When the chicken arrived, it looked amazing.  Two plates, heaped with 6 pieces of chicken, emanated this beautiful scent.  You could smell the sweetness and spiciness of the bbq sauce, as well as something that reminded me of soy sauce (like if you could “smell” savory) – but not like smelling saltiness.  I don’t know – it was hard to describe; it smelled “great”.  The chicken’s crust was delightfully crispy, and easily gave way to juicy tender meat.  The savory and sweet hits your palate first with heat coming on as you chewed.  The chicken was so moist and tender that it tasted like it was braised and then deep-fried at the last second.  Apparently it had been brined, so maybe that was the trick.  Amazingly, after you swallowed, the spice dissipated, which was nice, because it didn’t overwhelm the palate.  The other amazing/weird thing was the size of the chicken bones – they were quite small.  g asked kp and me, “What kind of chickens are these?  Do they like work them out in a gym or something?  Do you think it’s because they’re super organic?  Or maybe they use super hormones?  I mean, I don’t really care, cuz they’re freakin’ delicious.”  g is funny.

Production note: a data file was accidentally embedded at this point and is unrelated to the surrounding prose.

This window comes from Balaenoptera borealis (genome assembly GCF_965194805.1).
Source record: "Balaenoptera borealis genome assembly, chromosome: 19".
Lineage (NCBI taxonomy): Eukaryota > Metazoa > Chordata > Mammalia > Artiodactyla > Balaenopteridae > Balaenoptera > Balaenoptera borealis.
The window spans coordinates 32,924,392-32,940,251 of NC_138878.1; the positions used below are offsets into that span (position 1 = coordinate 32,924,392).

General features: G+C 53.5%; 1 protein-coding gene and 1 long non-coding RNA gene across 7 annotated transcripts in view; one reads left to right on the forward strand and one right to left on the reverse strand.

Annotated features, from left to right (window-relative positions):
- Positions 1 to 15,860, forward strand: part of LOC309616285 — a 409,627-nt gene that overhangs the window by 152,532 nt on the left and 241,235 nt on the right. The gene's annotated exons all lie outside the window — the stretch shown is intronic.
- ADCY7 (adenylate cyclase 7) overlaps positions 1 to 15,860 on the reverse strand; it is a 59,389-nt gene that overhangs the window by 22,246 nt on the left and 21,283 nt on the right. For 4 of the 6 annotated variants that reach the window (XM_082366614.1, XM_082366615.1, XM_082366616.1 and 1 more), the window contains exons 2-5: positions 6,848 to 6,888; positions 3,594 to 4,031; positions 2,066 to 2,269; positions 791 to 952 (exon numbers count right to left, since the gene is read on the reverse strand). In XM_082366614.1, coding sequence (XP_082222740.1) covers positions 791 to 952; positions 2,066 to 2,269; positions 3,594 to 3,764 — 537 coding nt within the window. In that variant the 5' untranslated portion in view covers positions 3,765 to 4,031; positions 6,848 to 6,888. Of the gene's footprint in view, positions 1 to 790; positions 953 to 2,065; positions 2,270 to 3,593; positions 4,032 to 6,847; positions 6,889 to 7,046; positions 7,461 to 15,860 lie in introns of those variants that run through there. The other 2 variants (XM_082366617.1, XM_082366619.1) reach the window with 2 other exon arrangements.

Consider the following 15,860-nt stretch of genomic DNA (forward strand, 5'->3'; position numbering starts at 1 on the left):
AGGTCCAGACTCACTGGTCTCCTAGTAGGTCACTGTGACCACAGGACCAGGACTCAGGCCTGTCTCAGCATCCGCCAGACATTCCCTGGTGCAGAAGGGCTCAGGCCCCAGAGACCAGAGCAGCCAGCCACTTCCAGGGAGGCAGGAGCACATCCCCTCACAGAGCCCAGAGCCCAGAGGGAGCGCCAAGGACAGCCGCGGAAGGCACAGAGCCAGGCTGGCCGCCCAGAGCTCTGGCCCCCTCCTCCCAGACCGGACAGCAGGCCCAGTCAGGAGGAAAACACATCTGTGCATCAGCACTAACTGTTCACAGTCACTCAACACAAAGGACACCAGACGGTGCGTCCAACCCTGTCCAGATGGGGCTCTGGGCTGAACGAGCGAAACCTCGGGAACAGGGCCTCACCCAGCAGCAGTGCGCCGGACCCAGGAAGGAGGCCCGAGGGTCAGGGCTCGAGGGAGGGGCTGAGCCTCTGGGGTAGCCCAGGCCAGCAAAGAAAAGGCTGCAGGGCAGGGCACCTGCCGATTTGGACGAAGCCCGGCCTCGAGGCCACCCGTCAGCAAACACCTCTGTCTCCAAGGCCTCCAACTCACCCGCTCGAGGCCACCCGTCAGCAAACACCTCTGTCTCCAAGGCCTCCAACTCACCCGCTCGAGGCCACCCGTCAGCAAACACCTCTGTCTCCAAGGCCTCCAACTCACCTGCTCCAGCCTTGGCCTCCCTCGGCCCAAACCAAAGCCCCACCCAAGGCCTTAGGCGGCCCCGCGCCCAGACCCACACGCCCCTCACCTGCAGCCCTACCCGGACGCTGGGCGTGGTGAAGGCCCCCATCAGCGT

The sides were pretty good, too.  The spinach reminded me of classic Korean spinach (sigumchi) – except for not as much sesame seed as I’m used to.  g said that they had more sesame seeds the previous week, so I’m sure it was spot on, as that was really the only thing that could have taken me way back to eating at Korean restaurants with my mom and grandmom.  The pickled daikon and pickled carrot were also very good – they added the acid that you needed to cut through the chicken’s Korean bbq sauce, so I hope these stay on the menu to give the dish some “lightness”.  The Korean slaw was a bit of a miss for me.  It tasted a little heavy for a slaw – probably because of either sesame oil or sesame seeds.  There was some cilantro to try and pep it up, but there wasn’t enough.  Man, if this was only a little zingier – maybe add a bit of mint in there or something – then this would also be a perfect foil for the chicken.  I don’t know if anyone who knows anyone who knows people who could make this suggestion to Meritage actually reads this blog, but it’d be nice to see if whatever my brain imagined actually was a good idea.  Maybe next time, I’ll bring my own mint and try it out.

The beer … it was beer.  Neither g nor I drink beer, so kp had to take one for the team.  Actually, he had to take 2.  That’s right, he downed 40 ounces of beer on a Thursday night.  Hooray for livers.